I was all prepared to post on a different topic and then had one of those serendipitous moments when things you are doing in separate spheres of your life come together, so I figured that was a sign.
As we’ve discussed before (since it is the central theme of the blog, at least in theory) there is a perceived, but false, distinction between liberal arts education and preparing for “the world of work.” Similarly (I guess) there is sometimes thought to be a distinction between one’s work and one’s “life.” I think many of us instinctively rebel against being defined by our occupation, and yet for most of us it does occupy more of our time and energy than any other single thing in our lives. (The title of this post was spoken in grave tones in an old Waste Management commercial, extolling the value of the garbage collector who performed his job dependably and well. Or something.)
For a program I am in this summer, we are considering this puzzle. Even the word “vocation” embodies some of this: I think that in everyday discourse, vocation is often synonymous with “occupation” as opposed to one’s avocation, or hobbies. But in most dictionaries, the first meaning of vocation is much deeper, drawn from “calling” or a special fit between individual and work. I’m reading this book which offers several interesting perspectives on this question. In many ways, this gets to the heart of our task as educators: not merely training students to be qualified for a job, but to be prepared to live fulfilling, meaningful, lives.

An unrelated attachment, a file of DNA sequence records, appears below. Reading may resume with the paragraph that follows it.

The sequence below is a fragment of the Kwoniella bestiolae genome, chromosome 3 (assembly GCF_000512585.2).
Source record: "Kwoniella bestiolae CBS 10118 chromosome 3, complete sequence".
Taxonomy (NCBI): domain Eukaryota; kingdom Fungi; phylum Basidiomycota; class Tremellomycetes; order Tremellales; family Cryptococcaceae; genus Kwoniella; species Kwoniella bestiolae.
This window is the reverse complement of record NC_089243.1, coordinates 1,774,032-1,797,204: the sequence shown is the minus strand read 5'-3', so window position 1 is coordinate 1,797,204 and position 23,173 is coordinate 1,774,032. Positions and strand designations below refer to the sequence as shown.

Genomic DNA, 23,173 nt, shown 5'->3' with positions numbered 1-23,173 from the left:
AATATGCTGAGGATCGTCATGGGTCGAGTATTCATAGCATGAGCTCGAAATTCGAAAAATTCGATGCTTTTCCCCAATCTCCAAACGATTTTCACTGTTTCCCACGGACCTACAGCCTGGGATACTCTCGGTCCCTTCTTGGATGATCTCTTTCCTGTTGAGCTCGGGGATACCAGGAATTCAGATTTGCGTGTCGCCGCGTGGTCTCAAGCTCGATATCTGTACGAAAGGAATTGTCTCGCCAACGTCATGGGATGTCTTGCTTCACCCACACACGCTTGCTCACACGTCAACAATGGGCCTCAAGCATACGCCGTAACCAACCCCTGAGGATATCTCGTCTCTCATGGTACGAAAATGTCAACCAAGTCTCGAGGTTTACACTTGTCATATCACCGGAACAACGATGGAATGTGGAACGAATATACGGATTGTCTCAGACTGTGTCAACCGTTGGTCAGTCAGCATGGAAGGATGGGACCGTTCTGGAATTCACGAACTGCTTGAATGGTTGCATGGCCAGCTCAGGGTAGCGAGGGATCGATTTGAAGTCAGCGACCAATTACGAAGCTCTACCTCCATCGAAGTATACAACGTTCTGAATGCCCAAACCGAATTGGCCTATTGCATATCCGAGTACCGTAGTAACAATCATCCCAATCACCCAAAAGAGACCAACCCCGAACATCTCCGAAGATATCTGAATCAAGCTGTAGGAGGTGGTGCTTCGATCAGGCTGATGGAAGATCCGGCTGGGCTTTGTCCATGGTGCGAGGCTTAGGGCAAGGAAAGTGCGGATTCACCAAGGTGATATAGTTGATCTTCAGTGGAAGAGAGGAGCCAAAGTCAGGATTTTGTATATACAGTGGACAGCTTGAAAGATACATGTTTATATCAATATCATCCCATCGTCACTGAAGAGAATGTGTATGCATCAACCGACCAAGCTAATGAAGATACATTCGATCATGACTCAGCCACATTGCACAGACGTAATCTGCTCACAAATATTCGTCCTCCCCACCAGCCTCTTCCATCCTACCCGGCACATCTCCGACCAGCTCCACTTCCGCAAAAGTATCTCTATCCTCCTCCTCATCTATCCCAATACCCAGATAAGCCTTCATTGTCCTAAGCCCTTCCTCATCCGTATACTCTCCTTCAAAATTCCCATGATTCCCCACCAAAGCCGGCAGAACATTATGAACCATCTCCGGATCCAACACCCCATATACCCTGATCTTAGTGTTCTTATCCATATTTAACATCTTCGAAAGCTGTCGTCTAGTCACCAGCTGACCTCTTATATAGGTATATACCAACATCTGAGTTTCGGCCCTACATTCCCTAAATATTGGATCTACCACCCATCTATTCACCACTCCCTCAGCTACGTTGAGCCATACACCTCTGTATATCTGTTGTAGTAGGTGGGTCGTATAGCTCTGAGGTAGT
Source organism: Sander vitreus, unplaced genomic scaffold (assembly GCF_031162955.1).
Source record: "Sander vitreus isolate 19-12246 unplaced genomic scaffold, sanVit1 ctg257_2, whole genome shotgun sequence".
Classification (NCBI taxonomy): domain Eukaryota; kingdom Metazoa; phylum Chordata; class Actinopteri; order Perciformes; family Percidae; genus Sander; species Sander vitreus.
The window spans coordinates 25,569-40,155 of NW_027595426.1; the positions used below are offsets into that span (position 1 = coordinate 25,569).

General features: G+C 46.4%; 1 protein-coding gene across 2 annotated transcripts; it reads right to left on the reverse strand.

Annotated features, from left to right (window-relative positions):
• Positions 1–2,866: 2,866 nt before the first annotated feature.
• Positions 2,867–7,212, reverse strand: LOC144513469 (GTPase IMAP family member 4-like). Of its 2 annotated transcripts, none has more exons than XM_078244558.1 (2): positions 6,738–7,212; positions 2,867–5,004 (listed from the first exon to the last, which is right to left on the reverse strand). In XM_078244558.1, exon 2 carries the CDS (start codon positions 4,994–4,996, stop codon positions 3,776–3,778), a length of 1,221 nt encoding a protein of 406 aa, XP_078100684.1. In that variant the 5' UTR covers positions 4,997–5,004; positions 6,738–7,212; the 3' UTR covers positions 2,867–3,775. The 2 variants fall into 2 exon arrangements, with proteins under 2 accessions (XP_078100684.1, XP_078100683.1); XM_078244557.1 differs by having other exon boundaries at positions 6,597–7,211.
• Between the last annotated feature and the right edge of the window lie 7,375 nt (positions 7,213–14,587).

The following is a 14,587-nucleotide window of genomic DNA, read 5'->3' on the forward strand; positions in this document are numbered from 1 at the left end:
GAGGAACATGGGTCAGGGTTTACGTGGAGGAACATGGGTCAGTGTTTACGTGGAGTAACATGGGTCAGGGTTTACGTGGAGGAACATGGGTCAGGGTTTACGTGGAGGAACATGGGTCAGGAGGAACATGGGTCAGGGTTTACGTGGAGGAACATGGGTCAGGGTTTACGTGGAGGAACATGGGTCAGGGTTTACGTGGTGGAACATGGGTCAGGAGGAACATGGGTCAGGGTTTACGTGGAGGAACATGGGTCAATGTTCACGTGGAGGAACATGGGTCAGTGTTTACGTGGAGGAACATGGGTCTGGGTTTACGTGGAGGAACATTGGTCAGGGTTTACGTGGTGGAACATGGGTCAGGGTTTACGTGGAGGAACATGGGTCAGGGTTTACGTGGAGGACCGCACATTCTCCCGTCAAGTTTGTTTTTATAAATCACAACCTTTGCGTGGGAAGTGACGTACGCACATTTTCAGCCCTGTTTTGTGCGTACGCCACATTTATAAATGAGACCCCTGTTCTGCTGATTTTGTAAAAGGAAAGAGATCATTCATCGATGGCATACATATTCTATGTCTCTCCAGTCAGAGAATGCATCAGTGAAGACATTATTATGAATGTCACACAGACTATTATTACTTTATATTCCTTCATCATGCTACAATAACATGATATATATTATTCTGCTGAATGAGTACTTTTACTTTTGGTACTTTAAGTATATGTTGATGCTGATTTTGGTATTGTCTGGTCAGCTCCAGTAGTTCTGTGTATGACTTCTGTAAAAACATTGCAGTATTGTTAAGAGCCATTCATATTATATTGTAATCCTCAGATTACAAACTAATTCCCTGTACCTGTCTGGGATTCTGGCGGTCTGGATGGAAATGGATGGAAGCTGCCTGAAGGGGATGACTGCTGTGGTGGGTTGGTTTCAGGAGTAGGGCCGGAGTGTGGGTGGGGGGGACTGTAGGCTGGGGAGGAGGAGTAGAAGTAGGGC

And then, last weekend I heard a talk (or more accurately, a sermon) from the president of Colgate Rochester Crozier Divinity School, Dr. Marvin McMickle, speaking to the Upper New York Annual Conference of the United Methodist Church. It was preached as part of the annual memorial service, so obviously overtly religious, but certainly consistent with some of the readings in “Leading Lives that Matter” (and he is a powerful preacher!)
It is about 30 minutes long and the sound level is low, so you’ll have to turn up your speakers, but worth the trouble if you are so inclined. (And although I am hesistant to give a shortcut, if you want skip to the more “social” message, skip to the 17:00 mark.)
In honor of the Tony Awards on Sunday, check this out–a great way to kill a lot of time. If by some chance, you’ve never watched the number one selection, do it now. The song, I’m sorry to say, has become a bit of a cliché, but that broadcast had people that had never heard of the show jumping out of their chairs in the Holoman household and around the country.